E) Were the bottle deposit and comprehensive recycling programs given equal funding? Incorrect Funding is not relevant here.




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Advocates argue that five-cent bottle deposits [#permalink]

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New post Updated on: 06 Feb 2015, 04:20
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:Analysis:

State X: On beverage (plastic, glass and aluminum) containers consumer need to submit 5 cents as per law
: The 5 cents can be returned to get back their hard earned money back

State O (Others): Have no such program as state X


Effectiveness of recycling program (Paper + Plastic + Steel + Beverages waste):


State O > State X

Pre thinking:

So what could be most critical possibilities to analyses this argument. I though of following possibilities:

(a) There could be less amount of recyclable waste in state O

(b) There could be high amount of recyclable waste (other than beverages), which could be managed in much better way

(C) Citizens of state O are actually more environmental friendly and hence willing to participate in recycling irrespective of the financial incentives

Hmn...So choice C is looking good for me.

Moreover earlier I got confused with (D) but comparable purchases does not necessarily mean that it will generate similar proportion of waste. Or we can not derive any correlation what so ever.

Hope it helps.

Originally posted by WillGetIt on 23 Nov 2014, 09:33.
Last edited by WillGetIt on 06 Feb 2015, 04:20, edited 1 time in total.
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Advocates argue that five-cent bottle deposits charged on [#permalink]

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New post 25 Nov 2014, 12:29
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Advocates argue that five-cent bottle deposits charged on beverage containers are necessary for environmental protection because they help to ensure that plastic and glass bottles as well as aluminum cans are recycled. This is, the advocates say, because the five-cent redemption programs provide a strong incentive to return the used containers to recycling facilities. However, a recent study found that states without a bottle deposit had more success in implementing comprehensive recycling programs, which include paper, plastics, and steel, in addition to the beverage containers, than did states with a bottle deposit law.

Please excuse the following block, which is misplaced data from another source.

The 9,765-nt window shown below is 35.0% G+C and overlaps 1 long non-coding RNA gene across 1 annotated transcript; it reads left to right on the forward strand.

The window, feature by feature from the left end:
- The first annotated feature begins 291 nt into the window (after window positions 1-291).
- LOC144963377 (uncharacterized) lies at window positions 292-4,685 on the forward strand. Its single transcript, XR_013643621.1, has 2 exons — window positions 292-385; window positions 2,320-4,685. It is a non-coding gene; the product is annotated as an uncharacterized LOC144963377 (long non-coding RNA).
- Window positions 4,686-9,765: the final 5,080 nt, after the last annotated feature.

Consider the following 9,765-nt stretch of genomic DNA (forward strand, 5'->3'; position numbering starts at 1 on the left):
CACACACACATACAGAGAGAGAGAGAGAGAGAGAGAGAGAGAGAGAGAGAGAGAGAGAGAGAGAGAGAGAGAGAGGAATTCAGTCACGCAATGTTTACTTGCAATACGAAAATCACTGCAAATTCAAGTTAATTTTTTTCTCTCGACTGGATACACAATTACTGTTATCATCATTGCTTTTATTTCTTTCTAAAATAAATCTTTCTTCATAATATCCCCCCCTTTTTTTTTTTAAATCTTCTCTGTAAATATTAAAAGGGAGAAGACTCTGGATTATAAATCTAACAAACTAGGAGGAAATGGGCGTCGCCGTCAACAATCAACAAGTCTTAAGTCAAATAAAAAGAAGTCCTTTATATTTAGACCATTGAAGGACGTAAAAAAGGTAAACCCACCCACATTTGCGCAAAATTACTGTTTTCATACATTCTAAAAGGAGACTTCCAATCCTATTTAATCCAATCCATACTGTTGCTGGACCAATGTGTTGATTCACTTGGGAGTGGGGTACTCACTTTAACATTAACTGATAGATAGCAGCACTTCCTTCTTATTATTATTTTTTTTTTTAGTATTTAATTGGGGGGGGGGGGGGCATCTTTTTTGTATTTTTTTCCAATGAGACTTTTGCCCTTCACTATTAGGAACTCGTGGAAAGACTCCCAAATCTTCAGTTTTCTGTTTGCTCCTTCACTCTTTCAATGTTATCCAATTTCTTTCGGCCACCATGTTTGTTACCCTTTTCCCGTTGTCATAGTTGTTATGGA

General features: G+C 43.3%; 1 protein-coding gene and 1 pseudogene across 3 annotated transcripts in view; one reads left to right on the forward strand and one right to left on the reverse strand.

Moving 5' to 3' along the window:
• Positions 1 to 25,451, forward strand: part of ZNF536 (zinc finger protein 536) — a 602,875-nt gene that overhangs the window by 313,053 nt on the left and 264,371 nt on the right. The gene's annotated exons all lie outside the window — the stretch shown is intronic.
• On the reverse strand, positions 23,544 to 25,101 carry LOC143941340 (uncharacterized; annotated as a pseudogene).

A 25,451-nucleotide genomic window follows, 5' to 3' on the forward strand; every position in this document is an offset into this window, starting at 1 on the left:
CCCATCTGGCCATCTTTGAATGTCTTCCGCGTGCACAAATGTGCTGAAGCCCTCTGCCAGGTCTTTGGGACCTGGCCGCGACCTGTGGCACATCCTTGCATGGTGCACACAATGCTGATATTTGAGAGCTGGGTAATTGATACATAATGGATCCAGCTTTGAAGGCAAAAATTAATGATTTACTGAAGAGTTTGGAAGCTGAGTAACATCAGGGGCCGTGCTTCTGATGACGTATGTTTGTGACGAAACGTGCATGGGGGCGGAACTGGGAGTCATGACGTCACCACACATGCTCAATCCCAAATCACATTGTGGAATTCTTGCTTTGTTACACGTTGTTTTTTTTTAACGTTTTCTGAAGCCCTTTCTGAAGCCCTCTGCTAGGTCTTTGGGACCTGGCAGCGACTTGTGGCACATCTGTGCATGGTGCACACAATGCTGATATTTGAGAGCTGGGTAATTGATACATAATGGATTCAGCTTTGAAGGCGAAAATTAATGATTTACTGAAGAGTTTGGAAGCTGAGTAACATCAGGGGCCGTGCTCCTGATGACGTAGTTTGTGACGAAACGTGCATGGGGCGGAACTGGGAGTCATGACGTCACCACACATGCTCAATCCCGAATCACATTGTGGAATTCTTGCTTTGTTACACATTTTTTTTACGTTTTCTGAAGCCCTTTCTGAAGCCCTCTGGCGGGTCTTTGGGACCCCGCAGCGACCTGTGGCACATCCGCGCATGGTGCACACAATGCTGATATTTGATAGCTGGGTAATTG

The answer to which of the following questions would be most useful in analyzing the significance of the study referenced above?

We require a question that will supply us an answer that will help us figure out why the states without a bottle deposit had more success in implementing comprehensive recycling programs.

A) Did any of the states surveyed lose revenue on the bottle deposit program?
Revenue is irrelevant to the implementation of the recycling programs.

B) Do the citizens of the states that were studied prefer five-cent redemption programs on beverage containers?
We only care about why the states that did have a bottle deposit were not recycling as much as the states without the bottle deposits.

C) When the five-cent deposit programs were implemented, were the citizens of the states that began programs as enthusiastic about recycling as the citizens of the other states?
States who are enthusiastic about recycling and don't have bottle deposits may recycle more than states who don't like to recycle but have a bottle deposit program.

D) Did citizens of the states with and without bottle deposit programs purchase comparable numbers of beverages in plastic, glass and aluminum containers?
The success isn't measured by the quantity of recyclables but by the rate of beverage containers that become recycled.